Cut to 2015

I think I saw it first at Unpub 5, but I saw that JR Honeycutt (designer of our very own North South East Quest!) and Daryl Andrews had a game called Fantasy Fantasy Baseball. By now, I was midway through some of the bigger projects and Fantasy Fantasy had to take a backseat, but my first reaction as “Oh man. I guess I missed my chance with that awesome title!”. I didn’t know anything else about their game at that time, so I kept working on my big projects. 

Then in recent months I saw that Fantasy Fantasy Baseball was a signed game, and I even talked to JR about my original game and learned out about Football, Hockey and the full scope of the line. By now my guess was certain. I definitely missed my chance with the awesome title (which is a title that was bound to happen anyway - even pre-Unpub 4, I’d googled it like crazy seeing websites and bands with that name).

My secondary concern was probably a little bigger. Is the novelty of a Fantasy Fantasy game going to be its selling point? Not just as in selling copies of the game, but as getting interest to begin with. Is it the kind of thing that is judged on concept alone, with the first game to the market setting the stage and satisfying that niche?

My personal answer would be no. New games come to market and open up new worlds. The games that follow have an advantage: A point of reference. But also a disadvantage: A point of reference. :) The comparisons will be there forever. As a second or third or fourth game, you have a new duty and it’s to bring something new to the table. It’s an interesting set of issues that arise when you dilly dally, but it’s not something I worry about with these games because they are already very different. The one struggle that it adds is that I now need to spend a portion of the little bit of time pitching the game (whether to a tester, publisher, or customer) towards explaining the differences to the existing games on the market. That’s not impossible, but it is a new challenge. 

My Lessons Learned

I have two big rules - 1) make a pretty proto and 2) keep things quiet until they are polished. I stand by number 1 for it’s ability to cut the learning curve and provide a better experience for anyone playing the game. Spending the extra hour(s) will make a big difference.  But I think number 2 is where I really went wrong here. I showed something off that wasn't at my normal comfort zone (going against my rule) but then I stopped showing it off. I should have been more prepared the first time around, but since I skipped right past that phase, I should have went full force using the opportunities I was given.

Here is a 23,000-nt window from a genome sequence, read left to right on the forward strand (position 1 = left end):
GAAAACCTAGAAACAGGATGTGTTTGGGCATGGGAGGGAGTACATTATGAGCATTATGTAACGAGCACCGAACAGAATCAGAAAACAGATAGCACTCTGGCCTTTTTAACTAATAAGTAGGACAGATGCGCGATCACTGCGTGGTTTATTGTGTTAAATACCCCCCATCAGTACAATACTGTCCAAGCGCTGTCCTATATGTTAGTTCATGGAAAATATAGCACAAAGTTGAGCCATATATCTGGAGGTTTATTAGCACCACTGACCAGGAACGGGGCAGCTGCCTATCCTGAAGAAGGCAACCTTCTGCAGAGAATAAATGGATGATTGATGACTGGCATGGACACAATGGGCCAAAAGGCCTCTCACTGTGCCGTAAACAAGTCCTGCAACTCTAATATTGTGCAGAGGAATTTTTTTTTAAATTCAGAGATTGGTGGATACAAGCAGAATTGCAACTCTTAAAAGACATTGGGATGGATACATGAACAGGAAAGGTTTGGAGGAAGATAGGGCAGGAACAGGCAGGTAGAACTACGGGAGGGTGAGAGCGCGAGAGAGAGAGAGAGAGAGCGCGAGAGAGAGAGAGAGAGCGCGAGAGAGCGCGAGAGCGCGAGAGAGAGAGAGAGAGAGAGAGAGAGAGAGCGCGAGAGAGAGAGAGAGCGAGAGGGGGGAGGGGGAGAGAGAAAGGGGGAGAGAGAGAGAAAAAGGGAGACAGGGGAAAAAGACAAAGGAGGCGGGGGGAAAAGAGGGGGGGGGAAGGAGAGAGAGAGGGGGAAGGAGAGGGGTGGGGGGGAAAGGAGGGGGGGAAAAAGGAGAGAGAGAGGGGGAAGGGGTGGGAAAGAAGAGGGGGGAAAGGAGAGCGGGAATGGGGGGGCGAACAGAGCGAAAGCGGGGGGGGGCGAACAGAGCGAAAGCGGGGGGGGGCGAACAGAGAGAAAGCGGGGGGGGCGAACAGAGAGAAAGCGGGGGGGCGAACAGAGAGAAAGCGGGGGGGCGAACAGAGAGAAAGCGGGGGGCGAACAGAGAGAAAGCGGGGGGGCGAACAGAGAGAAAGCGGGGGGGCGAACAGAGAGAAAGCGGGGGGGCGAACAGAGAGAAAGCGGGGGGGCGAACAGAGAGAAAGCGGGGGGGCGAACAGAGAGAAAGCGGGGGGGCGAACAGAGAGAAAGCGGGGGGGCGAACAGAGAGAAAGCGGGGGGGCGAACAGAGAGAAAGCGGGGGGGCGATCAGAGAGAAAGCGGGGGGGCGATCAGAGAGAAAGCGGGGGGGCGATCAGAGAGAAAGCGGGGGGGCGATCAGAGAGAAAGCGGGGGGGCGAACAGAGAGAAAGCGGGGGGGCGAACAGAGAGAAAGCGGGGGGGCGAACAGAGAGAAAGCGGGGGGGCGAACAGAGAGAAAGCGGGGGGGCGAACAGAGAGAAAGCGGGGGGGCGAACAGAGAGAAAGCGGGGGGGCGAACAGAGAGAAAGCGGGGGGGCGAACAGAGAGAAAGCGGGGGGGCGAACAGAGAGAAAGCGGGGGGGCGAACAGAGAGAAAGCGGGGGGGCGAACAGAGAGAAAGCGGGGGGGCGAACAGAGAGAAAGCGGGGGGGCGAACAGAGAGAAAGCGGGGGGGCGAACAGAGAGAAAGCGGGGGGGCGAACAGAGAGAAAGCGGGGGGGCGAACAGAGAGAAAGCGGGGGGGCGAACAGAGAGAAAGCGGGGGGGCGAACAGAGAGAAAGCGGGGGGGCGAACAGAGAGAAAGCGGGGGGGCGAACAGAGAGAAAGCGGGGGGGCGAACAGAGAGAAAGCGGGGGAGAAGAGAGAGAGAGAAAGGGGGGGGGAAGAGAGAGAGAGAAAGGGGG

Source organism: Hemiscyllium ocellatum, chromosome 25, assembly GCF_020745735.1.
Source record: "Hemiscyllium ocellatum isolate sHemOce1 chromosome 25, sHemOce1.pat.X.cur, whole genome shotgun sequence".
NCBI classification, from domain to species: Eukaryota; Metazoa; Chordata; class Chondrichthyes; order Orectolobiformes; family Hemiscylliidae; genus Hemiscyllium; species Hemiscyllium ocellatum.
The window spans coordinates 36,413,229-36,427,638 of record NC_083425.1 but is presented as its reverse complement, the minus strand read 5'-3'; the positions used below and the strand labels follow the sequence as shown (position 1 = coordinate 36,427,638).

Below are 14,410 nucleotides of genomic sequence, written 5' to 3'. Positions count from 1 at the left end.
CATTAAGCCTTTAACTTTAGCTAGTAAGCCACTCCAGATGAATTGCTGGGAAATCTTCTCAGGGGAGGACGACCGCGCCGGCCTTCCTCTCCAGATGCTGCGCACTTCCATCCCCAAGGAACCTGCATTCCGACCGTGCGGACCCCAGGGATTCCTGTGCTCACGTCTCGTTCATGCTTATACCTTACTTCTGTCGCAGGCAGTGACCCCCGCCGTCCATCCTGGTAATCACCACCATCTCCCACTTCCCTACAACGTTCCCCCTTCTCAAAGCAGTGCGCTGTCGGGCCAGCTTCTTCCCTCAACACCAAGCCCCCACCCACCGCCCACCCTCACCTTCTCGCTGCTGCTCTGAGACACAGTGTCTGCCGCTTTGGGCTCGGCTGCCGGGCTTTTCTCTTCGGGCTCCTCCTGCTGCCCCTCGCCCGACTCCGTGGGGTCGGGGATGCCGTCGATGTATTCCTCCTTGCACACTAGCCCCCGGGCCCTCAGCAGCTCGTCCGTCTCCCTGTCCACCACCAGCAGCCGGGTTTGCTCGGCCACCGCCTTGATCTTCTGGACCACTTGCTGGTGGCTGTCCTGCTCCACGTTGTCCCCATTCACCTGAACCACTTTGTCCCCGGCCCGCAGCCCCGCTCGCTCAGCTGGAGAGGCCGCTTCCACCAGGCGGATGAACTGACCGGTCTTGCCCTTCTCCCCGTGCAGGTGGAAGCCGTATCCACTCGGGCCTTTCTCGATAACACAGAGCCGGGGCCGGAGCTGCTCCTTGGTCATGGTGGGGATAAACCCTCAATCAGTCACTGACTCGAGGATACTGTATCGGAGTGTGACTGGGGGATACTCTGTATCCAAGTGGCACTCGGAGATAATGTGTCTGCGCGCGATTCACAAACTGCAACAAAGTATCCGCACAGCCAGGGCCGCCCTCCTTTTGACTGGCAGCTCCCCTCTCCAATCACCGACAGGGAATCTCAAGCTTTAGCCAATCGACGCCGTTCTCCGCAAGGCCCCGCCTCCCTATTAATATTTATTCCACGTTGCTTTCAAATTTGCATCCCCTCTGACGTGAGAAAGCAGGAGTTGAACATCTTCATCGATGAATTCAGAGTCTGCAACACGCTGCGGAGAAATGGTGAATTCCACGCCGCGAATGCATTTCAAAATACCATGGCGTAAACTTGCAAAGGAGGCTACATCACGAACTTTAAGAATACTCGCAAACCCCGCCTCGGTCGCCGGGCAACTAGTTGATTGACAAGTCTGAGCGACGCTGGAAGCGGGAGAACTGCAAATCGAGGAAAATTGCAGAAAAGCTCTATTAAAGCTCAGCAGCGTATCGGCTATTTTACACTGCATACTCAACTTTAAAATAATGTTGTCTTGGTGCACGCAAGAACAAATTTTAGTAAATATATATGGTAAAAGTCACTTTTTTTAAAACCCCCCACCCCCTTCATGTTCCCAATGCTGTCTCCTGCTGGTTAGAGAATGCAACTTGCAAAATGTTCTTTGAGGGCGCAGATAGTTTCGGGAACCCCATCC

It may have been rough for its Unpub debut, but if I was blogging about this game post-Unpub, showing pictures and getting people involved, some of the challenges would already have been behind me. I would still have to explain the differences between this and Fantasy Fantasy Baseball at some point, but in some ways, people would already have seen what I was working on and known that they are very different games. Similar game ideas hit all the time, but that’s just an idea. There’s so much more to a game than the idea and have no doubt that we were just both on the same page at the same time. It happens.

And ultimately, all of that progress could have helped tie the title Fantasy Fantasy to this game. It’s such a good title and I’m sad to see it go. But I worked on other games, kept things quiet and that’s totally my fault. It’s not the end of the world and if it’s enough to kill the game, it would be a bigger problem than anything else, but it’s seriously the best name ever. :)

Going Forward

I’ve been trying to figure out where to go from here. Do I shelve this and come back later? (Probably) Do I try to retheme something that was built directly from the theme (Unlikely). Or do I go full force while it’s on my mind? (That’s always good motivation). Whatever I decide, I’m going to decide it publicly, since keeping quiet doesn’t help. 

If you've had similar experiences, I'd love to hear about them. And if you have a better name for Fantasy Fantasy during this time, please share!